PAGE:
Elephant Seals: Patagonia

The sea that bathes the coast of Peninsula Valdes teems with life, and provides food for the colonies of sea lions, elephant seals and penguins that live here. 

Planet Doc

The main value of the Valdés peninsula is, however, not to be found inland, but along the coast, where life is much more profuse. Over 100 species of austral birds nest along the coast and come to the beach in search of food. Alongside them live the South American sea lions, also called sea wolves, or fur seals, due to the clump of fur around the head of the males. The total population on the Valdés Peninsula is estimated to be around 20,000, the majority of them females who each year give birth to hundreds of pups on these beaches. The conditions are so favourable for them that their numbers rise a little each year. 
The waters around the peninsula must have sufficient reserves of food to sustain these growing colonies of mammals and sea birds. Part of these reserves is revealed at low tide. The beaches are then covered with a multi-coloured blanket of vegetable, animal and mineral remains washed ashore by the currents. 

The sea lions doze on the sand. In the water, they are extremely active, but on land they become lazy. Their clumsiness out of water, and the pleasant warmth of the sun are more than reason enough, and the colonies gather to slumber on the beach for hours at a time.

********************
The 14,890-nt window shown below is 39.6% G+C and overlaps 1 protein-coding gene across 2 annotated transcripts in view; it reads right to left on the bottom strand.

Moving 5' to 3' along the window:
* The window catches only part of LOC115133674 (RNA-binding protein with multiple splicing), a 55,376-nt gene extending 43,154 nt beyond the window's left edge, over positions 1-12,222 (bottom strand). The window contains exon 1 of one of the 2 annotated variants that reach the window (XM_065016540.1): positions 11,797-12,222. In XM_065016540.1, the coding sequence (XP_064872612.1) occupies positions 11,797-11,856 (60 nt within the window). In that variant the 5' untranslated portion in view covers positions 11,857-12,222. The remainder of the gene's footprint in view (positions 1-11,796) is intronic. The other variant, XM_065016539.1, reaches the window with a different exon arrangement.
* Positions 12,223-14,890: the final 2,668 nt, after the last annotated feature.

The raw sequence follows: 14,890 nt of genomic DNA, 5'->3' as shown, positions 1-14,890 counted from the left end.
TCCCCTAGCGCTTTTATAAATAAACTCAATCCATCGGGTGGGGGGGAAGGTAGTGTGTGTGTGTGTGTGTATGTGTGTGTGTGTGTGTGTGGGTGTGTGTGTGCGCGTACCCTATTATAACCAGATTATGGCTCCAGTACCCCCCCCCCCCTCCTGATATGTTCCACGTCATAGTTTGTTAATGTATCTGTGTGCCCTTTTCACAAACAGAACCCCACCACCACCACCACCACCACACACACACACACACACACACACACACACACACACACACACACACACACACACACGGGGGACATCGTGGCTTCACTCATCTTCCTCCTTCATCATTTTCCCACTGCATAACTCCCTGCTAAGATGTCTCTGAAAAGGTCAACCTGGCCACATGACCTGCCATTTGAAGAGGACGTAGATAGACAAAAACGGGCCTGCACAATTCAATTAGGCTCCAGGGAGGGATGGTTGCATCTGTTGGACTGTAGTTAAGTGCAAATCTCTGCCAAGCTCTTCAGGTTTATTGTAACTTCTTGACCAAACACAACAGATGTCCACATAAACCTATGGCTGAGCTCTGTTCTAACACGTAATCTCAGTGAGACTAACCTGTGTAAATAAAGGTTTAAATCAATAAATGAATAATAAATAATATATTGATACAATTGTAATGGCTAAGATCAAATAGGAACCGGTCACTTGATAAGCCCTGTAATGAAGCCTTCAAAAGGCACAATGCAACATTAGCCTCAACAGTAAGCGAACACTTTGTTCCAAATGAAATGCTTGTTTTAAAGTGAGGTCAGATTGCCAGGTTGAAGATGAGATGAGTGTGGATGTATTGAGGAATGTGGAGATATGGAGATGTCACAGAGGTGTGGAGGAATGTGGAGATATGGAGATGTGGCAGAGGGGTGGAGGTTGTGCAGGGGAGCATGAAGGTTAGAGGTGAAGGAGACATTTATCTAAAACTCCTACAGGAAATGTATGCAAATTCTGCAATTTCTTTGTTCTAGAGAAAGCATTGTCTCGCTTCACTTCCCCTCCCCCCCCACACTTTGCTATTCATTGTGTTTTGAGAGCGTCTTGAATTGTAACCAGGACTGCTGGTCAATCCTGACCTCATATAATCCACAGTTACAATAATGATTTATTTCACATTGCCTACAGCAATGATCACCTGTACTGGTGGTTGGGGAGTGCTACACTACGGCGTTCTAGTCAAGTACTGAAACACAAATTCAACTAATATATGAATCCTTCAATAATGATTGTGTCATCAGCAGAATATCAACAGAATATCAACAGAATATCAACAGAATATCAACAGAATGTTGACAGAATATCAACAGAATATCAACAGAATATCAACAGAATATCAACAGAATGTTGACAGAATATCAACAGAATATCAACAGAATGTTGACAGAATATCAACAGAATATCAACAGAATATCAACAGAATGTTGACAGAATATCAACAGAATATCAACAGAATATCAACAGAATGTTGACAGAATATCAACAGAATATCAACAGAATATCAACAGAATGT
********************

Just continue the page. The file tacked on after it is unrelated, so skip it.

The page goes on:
The sea lions remain along these coasts all year round. During the breeding seasons, the colonies gather at two places, one at either extreme of the peninsula: Punta Pirámides, in the south, and Punta Norte, in the north.
The pups also enjoy the afternoon sun. They are still very small, and don’t have the layer of fat necessary to survive in the freezing cold waters of the Atlantic. For the time being, their life is more terrestrial than marine, though not for long. 

The beaches of Punta Norte are also a meeting point for another member of the seal family: the elephant seal. 
The elephant seals are the largest members of the seal family in the world. The females can weigh up to 500 kilos, but even they are lightweights compared to the male. He is almost 5 metres long, and weighs around 2,500 kilos, almost ten times as much as a sea lion. The Valdés Peninsula is the only continental region where elephant seals have established a breeding colony. 
The clumsiness of both the sea lions and the elephant seals on land contrasts with their incredible agility in the water. Their legs have evolved into flippers, and have conserved almost nothing of their former function. Only the claws at their ends remind us that once they were used to run across the ground. 
The layer of fat that surrounds them, and their ability to restrict blood circulation at the periphery of their bodies, enable them to remain in the cold waters of the peninsula for hours on end. There, they play, hunt, and may even sleep.

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